What does democracy look like? How do you participate in democracy if you are too young to vote? Was the referendum on 23rd June 2016 the first and last time that the British people will be given the chance to express their views on this most important issue?
It is because my dad thinks the answer to the last question is emphatically “NO” that I found myself and my younger sister accompanying him on the March for a People’s Vote in central London on Saturday 20th October. (We could have brought our dog along as well – hundreds did, the dog’s Brexit that we now face).
On this beautiful sunny autumn afternoon, democracy looked like over 600,000 people gathered to march through the heart of London to Trafalgar Square, Downing Street and ultimately Parliament. We were participating in a democratic act of peaceful protest in the capital, even though I am still 9 months too young to vote.
As we left home, we sensed that something was stirring in the shires – the train to London was packed with folk, excited but not sure what to expect, buoyed up by the numbers heading towards the capital. The underground trains were jammed packed with demonstrators (and a few bewildered tourists wondering what this tidal wave of mild-mannered political activism was all about). We burst into the daylight and fresh air at Marble Arch tube station at about noon and found ourselves at the back of a queue of people over half a million long. And there we stood, on Park Lane, moving very slowly forward for the next hour and a half. The attendance at the march was so far in excess of the organisers’ estimate of a couple of hundred thousand, that the police had to pace the movement of the crowd into the centre of town to avoid overcrowding.
The atmosphere was happy and humorous, helped by the weather and the fact that this was the first Saturday of half term. There were many families with at least three generations marching, and plenty of support from across the country – coaches had brought groups up from Cornwall and down from Yorkshire. What seemed to unite everyone was a sense of frustration and bewilderment that the British, a sensible moderate people, had wound up in a strange place two years after the original referendum on leaving the European Union, facing bad choices that no one had voted for in the first place. Of the many witty banners on display, the one that captured the mood simply said, “Measure twice, cut once”. In other words, for the most important decision that the country will make in a generation, why wouldn’t we all (whether for or against leaving the EU), want to draw breath, consider the options to us now and vote in an informed way about which way to go next.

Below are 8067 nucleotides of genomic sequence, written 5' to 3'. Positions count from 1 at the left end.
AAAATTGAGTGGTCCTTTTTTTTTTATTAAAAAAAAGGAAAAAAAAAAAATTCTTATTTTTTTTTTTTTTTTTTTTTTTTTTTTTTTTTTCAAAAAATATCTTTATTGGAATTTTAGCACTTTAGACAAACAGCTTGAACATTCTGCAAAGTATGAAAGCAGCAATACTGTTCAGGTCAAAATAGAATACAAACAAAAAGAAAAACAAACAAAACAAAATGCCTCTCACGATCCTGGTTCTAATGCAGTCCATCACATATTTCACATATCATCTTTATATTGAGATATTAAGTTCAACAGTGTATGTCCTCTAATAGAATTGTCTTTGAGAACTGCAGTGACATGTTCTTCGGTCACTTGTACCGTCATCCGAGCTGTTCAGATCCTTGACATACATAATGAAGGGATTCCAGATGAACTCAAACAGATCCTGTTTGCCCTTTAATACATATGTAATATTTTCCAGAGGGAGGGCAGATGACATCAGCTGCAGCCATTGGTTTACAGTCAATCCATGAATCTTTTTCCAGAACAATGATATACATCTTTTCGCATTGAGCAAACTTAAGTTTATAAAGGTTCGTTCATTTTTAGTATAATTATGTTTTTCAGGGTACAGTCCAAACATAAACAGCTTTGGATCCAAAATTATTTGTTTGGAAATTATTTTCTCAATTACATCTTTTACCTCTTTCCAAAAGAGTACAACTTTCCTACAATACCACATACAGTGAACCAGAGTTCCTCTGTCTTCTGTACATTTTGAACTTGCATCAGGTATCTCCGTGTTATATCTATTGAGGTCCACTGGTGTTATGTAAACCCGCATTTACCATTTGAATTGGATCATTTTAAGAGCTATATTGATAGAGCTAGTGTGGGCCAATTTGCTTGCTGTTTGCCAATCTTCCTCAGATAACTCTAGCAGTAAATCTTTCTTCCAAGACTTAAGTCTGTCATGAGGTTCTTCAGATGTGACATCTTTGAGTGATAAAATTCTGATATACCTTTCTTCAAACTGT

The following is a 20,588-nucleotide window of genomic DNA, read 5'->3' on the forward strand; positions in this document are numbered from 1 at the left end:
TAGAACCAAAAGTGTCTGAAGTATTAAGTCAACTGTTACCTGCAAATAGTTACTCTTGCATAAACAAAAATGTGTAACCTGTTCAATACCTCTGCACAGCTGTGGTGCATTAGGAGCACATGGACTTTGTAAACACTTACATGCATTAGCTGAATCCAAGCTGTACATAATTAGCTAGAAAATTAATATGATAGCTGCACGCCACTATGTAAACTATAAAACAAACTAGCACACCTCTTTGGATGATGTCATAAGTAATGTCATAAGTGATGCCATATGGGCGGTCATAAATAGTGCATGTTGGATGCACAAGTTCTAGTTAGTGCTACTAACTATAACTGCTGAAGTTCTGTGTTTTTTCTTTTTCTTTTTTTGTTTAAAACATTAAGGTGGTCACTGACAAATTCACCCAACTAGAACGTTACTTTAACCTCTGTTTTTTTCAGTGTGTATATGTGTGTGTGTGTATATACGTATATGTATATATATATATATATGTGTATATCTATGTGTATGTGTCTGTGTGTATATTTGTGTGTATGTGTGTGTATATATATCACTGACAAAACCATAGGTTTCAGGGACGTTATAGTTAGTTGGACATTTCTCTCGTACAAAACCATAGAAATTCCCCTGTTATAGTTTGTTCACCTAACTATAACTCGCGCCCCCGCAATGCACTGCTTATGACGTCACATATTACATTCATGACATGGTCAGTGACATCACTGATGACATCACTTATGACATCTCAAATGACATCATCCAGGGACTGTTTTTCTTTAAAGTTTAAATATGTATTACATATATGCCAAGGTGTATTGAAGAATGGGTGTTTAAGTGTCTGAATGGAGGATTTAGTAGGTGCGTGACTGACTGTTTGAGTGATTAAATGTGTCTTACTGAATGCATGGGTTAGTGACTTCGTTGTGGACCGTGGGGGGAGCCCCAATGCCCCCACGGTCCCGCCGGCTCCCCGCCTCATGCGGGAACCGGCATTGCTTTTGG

Meanwhile, on the ground, after nearly two hours of dawdling, enlivened by a bike posse with a mobile disco setting up an impromptu dance in the park, we decided to go off-piste to get a bit of movement. It was fun walking up normally busy main roads around Hyde Park Corner with traffic stuck for hours by the tide of people surging past. We picked up speed in St James Park, and then re-joined the tide as it poured through Trafalgar Square and down Whitehall towards the seat of Government. The volume of the crowd rose, with chants, horns and smoke bombs all filling the air – “What do we want? A people’s vote? When do we want it? Now!” Passing the Cabinet Office, where the Prime Minister meets with her Government, the official entrance was plastered with protest stickers. Eventually we made it to the gates of Downing Street, where the atmosphere and chanting became a little bit more heated. We had got as far as we could, blocked by a few hundred thousand ahead from it to Parliament, so we peeled off down towards the Thames to find a cup of tea.
Was it worth it? Yes, as a unique way to start your holidays and to take part in the largest demonstration in the UK since 2003, when nearly a million marched against the war in Iraq. Was it very middle class? Apparently, judging by those walking alongside us and the posters Boden cardboard. Does that matter? Not really – we should aspire to a society where as many people as possible have the means, education and motivation to participate in public political acts, if that is what moves them. Will our participation have made any difference in the ? Who knows? But in a world increasingly dominated by zero-cost actions such as liking a social media post, there is still something powerful about people physically going to the same place at the same time with the same purpose, to send a message to politicians which they perhaps would not hear clearly otherwise.
Orginal images by Jemima Storey